Recently, our district implemented universal screeners for grades 3 – 5 mathematics that are delivered by classroom teachers to students in either one-on-one or small group settings. This post describes the benefits of such individual assessment interviews.
Within the What Works Clearinghouse is a document titled Assisting Students Struggling with Mathematics: Response to Intervention (RtI) for Elementary and Middle Schools that contains 8 recommendations for the early detection, prevention, and support of students struggling with mathematics. Backed by the first recommendation outlined by the U.S. Department of Education, Institute of Education Sciences: Screen all students to identify those at risk for potential mathematics difficulties and provide interventions to students identified as at risk, we developed a plan to administer such assessments in the beginning, middle, and end of the year as part of our RtI plans.
Conducting one-on-one or small group interview-style assessments provides data about the students’ mathematical understandings beyond the answers, but also includes strategies and thought processes used to solve the problems.
In elementary, as students approach fact fluency they move through a developmental progression of numeracy, or a Numeracy Continuum. The steps, or phases, of the continuum include detailed nuances that distinguish one step from the next. These nuances include the specific strategies the students use to solve problems. These strategies, for example, include making 10, doubles, or doubles plus/minus one. In order to more closely monitor student understanding and as a result, more accurately design learning experiences, the teachers must be aware of what method the students use to solve math problems, not only whether the students are correct.
So, how do we collect data on what method the students use to solve problems and what questions to we ask to yield such data? Below are two examples (one more advanced than the other) and the rubric used to score the responses.
1. Read the following question. “Each teacher has two cups. There are six teachers. How many cups are there altogether?” Reread the problem as many times as needed. Students may use scratch paper/pencil if necessary.
- correct by recalling the basic fact (3 points)
- correct by skip counting, repeated addition, drawing a model, etc. (2 points)
- incorrect (1 point)
2. Read the following question. “Pencils come in boxes of 24. The teacher has 3 boxes of pencils. How many pencils does the teacher have?” Reread the problem as many times as needed. Students may use scratch paper/pencil if necessary.
- correct and used a multiplication strategy to solve (3 points)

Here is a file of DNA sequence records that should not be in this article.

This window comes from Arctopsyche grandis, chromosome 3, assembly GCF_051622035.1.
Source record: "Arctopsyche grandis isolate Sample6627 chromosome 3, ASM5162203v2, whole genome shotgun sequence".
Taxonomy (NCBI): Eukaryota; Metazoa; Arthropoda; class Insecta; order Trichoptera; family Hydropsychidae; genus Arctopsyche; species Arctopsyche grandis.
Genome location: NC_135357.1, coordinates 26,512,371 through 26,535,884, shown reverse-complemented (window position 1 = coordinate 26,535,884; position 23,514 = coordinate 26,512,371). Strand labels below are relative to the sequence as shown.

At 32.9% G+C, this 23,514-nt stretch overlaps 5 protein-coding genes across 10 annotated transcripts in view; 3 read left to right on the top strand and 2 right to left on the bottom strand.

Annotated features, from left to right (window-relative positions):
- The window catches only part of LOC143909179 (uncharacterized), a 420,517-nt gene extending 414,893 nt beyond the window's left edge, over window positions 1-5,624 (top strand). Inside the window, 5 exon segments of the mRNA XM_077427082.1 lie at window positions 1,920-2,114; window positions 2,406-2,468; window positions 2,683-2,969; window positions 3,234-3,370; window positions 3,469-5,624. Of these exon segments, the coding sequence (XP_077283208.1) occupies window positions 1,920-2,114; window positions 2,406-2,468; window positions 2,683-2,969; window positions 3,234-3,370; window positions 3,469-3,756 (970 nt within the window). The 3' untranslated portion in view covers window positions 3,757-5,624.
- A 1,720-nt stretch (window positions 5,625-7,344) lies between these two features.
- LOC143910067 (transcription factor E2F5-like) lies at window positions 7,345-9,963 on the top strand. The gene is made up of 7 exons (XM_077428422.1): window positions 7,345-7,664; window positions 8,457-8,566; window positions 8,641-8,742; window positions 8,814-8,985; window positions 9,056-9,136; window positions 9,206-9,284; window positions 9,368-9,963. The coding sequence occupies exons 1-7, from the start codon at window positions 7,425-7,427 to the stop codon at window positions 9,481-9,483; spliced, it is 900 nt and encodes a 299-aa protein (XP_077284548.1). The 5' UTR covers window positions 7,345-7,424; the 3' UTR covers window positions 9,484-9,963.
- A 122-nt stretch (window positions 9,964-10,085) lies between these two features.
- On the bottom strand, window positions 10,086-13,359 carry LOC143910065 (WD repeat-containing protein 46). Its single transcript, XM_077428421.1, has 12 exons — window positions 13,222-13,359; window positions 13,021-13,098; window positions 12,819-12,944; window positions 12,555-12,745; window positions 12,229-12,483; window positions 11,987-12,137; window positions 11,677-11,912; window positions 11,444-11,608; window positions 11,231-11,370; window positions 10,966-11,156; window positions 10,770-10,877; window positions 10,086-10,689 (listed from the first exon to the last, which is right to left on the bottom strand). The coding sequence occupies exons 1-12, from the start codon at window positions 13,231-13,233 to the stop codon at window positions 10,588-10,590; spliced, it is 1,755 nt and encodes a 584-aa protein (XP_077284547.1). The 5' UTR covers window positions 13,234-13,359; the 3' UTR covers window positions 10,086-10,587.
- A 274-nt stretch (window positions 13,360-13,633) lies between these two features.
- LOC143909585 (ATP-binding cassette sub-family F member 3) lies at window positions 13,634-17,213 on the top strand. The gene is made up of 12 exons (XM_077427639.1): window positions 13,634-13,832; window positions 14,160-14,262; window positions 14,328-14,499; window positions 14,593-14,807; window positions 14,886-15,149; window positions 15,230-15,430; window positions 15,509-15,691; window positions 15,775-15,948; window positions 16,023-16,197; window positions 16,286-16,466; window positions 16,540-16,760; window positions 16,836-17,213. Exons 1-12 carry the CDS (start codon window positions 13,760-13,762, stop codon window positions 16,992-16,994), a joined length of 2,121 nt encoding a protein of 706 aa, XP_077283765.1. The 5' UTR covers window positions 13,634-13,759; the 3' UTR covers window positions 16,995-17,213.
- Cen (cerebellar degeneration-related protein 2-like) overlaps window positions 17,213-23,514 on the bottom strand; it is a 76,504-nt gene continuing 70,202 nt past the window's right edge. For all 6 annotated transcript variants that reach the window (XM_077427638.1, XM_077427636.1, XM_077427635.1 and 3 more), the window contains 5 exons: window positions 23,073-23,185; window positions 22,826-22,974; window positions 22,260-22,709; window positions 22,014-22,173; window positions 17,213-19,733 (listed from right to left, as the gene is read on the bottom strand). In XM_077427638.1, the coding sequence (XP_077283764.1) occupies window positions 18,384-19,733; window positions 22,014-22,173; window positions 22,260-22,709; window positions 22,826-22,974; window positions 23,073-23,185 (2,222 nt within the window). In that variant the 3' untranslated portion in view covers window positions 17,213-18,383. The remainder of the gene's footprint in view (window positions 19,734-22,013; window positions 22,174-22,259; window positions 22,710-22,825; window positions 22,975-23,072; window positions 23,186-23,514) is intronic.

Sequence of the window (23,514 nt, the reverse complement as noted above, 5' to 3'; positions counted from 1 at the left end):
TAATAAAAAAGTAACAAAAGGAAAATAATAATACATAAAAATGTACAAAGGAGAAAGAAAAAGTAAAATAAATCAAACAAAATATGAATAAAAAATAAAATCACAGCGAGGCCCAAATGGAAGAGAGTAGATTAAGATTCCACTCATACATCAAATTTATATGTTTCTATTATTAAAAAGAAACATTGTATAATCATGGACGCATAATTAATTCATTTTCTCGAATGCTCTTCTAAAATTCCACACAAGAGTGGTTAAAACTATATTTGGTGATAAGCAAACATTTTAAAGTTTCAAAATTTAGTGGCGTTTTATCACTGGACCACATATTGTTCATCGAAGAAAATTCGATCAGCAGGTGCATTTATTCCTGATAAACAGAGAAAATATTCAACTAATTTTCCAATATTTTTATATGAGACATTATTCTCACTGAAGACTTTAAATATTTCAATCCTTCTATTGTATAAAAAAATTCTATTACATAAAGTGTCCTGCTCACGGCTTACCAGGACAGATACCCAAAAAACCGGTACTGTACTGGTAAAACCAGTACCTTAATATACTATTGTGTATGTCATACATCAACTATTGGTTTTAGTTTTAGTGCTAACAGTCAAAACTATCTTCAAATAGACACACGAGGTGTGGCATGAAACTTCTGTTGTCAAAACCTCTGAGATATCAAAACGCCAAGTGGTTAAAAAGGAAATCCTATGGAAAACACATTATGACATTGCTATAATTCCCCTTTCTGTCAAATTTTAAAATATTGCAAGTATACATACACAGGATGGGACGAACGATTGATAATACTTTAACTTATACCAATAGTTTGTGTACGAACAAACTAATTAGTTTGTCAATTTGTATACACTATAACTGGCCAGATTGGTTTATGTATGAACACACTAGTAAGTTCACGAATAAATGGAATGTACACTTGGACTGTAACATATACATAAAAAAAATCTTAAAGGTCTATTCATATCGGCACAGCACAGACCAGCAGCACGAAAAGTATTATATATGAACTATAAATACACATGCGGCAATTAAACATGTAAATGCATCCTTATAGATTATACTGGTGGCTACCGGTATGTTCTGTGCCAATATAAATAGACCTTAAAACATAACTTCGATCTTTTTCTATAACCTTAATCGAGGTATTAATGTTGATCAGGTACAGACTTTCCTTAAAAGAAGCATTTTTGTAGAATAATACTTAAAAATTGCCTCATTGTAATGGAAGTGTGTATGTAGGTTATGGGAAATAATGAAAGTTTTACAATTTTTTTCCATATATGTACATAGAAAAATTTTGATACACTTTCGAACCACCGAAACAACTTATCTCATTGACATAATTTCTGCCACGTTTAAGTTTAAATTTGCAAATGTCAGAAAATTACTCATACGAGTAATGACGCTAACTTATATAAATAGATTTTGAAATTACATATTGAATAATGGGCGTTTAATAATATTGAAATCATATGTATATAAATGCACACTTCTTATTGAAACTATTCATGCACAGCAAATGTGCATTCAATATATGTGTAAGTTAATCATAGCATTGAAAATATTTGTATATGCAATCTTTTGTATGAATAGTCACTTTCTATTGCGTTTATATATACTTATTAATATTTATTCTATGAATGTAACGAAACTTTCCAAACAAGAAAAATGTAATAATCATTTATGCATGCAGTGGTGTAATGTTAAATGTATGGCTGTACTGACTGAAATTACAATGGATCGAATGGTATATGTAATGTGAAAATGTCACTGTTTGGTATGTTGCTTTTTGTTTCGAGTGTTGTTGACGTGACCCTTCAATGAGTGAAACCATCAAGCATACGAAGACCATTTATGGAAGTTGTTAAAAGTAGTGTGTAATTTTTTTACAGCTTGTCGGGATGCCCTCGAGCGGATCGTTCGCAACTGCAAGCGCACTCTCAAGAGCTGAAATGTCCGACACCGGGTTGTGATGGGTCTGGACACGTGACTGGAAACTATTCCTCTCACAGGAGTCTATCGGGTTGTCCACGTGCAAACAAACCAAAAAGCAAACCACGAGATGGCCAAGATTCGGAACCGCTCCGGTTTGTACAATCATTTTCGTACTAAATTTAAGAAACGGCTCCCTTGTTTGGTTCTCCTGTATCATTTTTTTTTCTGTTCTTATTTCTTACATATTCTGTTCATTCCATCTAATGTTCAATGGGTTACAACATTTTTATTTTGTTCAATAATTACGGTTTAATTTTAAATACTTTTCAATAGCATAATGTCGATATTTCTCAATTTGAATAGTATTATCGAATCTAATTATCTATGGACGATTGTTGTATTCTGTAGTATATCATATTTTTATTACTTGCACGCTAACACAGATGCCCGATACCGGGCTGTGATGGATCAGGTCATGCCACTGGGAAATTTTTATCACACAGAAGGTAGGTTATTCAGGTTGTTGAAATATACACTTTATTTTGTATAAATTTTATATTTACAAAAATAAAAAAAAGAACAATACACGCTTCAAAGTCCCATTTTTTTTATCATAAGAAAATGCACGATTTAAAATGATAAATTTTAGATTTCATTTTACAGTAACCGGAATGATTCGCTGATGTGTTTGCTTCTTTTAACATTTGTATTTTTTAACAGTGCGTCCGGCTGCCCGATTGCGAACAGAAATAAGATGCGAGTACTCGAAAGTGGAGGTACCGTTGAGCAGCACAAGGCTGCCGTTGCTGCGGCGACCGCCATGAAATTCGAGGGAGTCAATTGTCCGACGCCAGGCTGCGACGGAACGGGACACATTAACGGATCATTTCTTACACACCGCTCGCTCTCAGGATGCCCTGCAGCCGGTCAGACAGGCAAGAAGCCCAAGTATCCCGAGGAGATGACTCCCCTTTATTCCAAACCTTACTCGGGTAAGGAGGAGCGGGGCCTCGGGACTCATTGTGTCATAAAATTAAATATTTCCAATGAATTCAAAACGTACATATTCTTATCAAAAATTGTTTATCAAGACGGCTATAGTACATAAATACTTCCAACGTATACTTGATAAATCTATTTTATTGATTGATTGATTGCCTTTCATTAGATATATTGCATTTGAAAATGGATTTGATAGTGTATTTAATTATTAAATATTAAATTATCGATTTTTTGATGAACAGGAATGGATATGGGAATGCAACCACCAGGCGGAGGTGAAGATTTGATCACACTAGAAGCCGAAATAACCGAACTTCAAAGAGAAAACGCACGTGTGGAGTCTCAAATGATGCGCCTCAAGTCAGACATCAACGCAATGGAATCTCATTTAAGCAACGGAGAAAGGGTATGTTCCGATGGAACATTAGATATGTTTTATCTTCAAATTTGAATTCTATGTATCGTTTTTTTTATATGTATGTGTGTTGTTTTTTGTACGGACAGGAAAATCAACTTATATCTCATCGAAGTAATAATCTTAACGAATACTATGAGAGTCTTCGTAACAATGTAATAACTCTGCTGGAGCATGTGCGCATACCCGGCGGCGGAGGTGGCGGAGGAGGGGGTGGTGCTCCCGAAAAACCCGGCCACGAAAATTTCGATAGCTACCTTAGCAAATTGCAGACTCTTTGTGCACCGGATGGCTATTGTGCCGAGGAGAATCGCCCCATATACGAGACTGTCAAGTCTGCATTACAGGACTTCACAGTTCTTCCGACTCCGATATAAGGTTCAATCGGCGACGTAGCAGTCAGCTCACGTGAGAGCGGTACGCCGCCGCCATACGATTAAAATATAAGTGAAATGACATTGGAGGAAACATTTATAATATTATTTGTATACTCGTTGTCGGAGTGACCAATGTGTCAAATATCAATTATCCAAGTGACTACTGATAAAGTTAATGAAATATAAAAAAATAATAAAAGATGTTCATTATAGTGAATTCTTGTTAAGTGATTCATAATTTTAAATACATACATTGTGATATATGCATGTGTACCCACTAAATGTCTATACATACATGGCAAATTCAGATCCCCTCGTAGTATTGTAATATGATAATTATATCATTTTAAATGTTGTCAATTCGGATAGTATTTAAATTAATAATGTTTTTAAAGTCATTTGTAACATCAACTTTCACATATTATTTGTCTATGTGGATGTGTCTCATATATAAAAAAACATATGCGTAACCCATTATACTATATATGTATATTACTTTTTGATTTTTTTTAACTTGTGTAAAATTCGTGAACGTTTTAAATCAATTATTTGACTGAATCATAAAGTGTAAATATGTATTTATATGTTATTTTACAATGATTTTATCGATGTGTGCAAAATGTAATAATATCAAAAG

- correct but used an addition strategy to attempt (2 points)
- incorrect (1 point)
The images below show sample student responses to these questions (question 1 on the left and question 2 on the right).
When interviewing this student, I was able to see for question 1 that she first drew the “thin tens frame” (this was her term), then assigned each teacher two dots, then skip counted by twos to arrive at the solution of 12. This one question showed me, as her teacher, all of this as data regarding her understanding. I also know that she was not able to arrive at the solution by connecting the problem to the basic fact.
On question 2 the student used the traditional algorithm for addition when she added 24 and 24, then the sum of this to the final 24. Because I was interviewing her one-on-one, I was able to notice that she has a misunderstanding of the traditional algorithm (and thus a disconnect between the traditional algorithm and place value) because she added the tens column first, then the ones column.
The feedback from teachers related to the benefits of one-on-one or small group screener assessments include a better understanding of where each of their learners are on the Numeracy Continuum and, therefore, can better support them in goal setting. The goal setting methodology we utilize is S.M.A.R.T. goals which call for specific, measurable, attainable, relevant, and time-bound. Specificity of the goals is related to precisely what learners are able to do in terms of numeracy and what strategies they are able to utilize fluently.
In our journey with Creating a New Vision for Public Education in Texas, we work to more effectively analyze and use assessment results to improve/ change teaching practice and to inform interventions for students who have not demonstrated mastery of the assessed learning standards. Related to Assessment for Learning, the premise we strive toward reads:
III.b Assessments used by teachers are the most critical for improving instruction and student learning, and to be effective must reflect certain characteristics, be interpreted properly in context, and reported clearly. Conducting good assessments is a part of the art and science of good teaching that results from teacher experiences and formal teacher professional development opportunities.
My work to connect our curriculum documents, teacher professional development and understanding of mathematics content and pedagogy as well as Response to Intervention and Instruction is reflected in these initial steps to implement individual assessment interviews in grades 3 – 5 mathematics.